Out of all of Nintendo’s curious decisions over the years, the production of the Virtual Boy has to be one of the biggest head scratchers. After revolutionizing gaming on the go with the Gameboy and with the Nintendo 64 still in the pipeline, Nintendo decided to release a console that required players to stuff their heads into a red plastic mask and which needed a flat table surface to support it. Furthermore, Virtual Boy’s visuals were only cast in red and black. It didn’t even look fun to play – promotional shots couldn’t disguise the fact that kids needed to be hunched over the thing like a medieval goblin as they played it. Unsurprisingly it was a massive flop; a grand total of 22 games were released for the console and after a year’s worth of indifference from players, it was gone for good.
Okay, so the GameCube wasn’t a total flop – in fact, you can’t tag anything that sells around 22 million units a flop in any regard. However, GameCube was left way behind its competitors due to two mind-boggling decisions on the part of Nintendo, which seemed to be aimed at differentiating its console for its own sake, rather than any good reason. First, if you wanted to play online, you’d buy a PS2 or an Xbox – or, at the time, a Dreamcast. Nintendo stubbornly remained in the blocks with online gaming and years later, it is still playing catch up – would you trade your PSN or Gamertag for the string of numbers Nintendo wants you to punch in? Second, there were the discs; slightly smaller in size – to help beat piracy – GameCube discs not only offered less storage, but they put paid to the console’s ability to double as a DVD player – something both Microsoft and Sony were well on board with by the year 2000.
Anyone who was at E3’s keynote in 2009 will remember it for the farce it was. It opened like gangbusters with the announcement of a New Super Mario Bros game and then it limped along like a wounded animal. The announcements of a Wii Fit Plus, a dodgy-looking heart-monitor peripheral (which eventually never surfaced), Kingdom Hearts and Mario & Luigi: Bowser’s Inside Story were all greeted with a muted response. By the time the keynote was coming to an end, the audience in the Nokia Theatre had actually started to squirm in their seats in frustration. The biggest problem is that Nintendo had actually very little in the way of game footage to show the media in attendance and the promise of a peripheral that could read your heart rate just didn’t cut it. Nintendo did announce a new Super Mario Galaxy title and a new Metroid game, but by the end that wasn’t enough to impress – especially since Microsoft had unveiled Project Natal (Kinect) a day earlier.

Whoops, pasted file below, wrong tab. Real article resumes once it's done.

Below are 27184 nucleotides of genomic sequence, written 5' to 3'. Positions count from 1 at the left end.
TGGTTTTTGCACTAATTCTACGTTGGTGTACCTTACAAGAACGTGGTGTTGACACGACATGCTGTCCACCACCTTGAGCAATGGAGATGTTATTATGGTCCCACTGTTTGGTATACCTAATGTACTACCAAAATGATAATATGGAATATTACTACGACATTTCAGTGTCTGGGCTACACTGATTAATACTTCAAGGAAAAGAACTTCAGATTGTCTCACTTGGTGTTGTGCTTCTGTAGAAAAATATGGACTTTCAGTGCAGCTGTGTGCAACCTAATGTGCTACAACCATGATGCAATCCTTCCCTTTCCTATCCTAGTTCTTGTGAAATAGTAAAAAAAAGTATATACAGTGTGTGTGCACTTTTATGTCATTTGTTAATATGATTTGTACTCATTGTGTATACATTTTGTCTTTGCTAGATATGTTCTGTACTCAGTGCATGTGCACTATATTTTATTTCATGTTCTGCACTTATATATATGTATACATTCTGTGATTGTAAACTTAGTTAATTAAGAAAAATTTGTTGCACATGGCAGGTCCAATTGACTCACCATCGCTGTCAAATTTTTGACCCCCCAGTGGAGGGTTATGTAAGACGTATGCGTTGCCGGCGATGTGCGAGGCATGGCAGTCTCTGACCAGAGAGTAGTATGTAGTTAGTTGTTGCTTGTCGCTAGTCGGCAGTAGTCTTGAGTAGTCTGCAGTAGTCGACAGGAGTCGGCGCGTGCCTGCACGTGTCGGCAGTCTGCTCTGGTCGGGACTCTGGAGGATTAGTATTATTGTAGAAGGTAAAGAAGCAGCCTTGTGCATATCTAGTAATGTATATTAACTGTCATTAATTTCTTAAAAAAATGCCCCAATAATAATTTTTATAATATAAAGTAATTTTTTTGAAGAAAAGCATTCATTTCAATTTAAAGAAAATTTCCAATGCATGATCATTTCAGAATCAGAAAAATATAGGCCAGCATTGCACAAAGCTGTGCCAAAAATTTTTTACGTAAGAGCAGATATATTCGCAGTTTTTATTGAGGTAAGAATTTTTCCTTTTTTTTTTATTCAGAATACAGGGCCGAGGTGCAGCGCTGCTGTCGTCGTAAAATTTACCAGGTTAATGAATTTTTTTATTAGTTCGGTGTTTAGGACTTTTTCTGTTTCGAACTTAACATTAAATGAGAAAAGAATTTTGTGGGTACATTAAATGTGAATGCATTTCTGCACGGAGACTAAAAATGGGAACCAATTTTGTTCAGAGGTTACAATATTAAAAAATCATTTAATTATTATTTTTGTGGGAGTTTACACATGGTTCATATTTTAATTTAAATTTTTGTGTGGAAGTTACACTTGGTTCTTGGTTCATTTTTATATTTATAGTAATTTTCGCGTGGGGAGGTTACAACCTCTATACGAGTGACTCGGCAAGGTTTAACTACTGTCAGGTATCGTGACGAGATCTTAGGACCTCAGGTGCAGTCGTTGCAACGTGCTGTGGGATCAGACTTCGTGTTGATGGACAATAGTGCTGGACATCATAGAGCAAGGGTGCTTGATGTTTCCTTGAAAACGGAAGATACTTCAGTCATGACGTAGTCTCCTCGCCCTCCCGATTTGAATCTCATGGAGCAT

While it may be a little early to write off Nintendo’s current console its flagging sales aren’t exactly encouraging. After enjoying a year’s worth of being the only next gen console in the market, the Nintendo Wii U saw its lifetime sales eclipsed in just 48 hours by Sony’s PS4. This sad state of affairs may have been due to the dearth of launch titles available, but then most consoles face this problem when they’re first released. Rather it could be, that the lion’s share of third party titles that have landed on the Wii U have been ports of games that Xbox 360 and PS3 owners had all played a year earlier. Whatever the case is, the Wii U is in need of an adrenaline shot to the arm – here’s hoping that it enjoys a purple period of releases, much as in the same way the 3DS did between February and July last year.
Read more: Mobile won’t save Nintendo – 5 reasons Mario won’t go mobile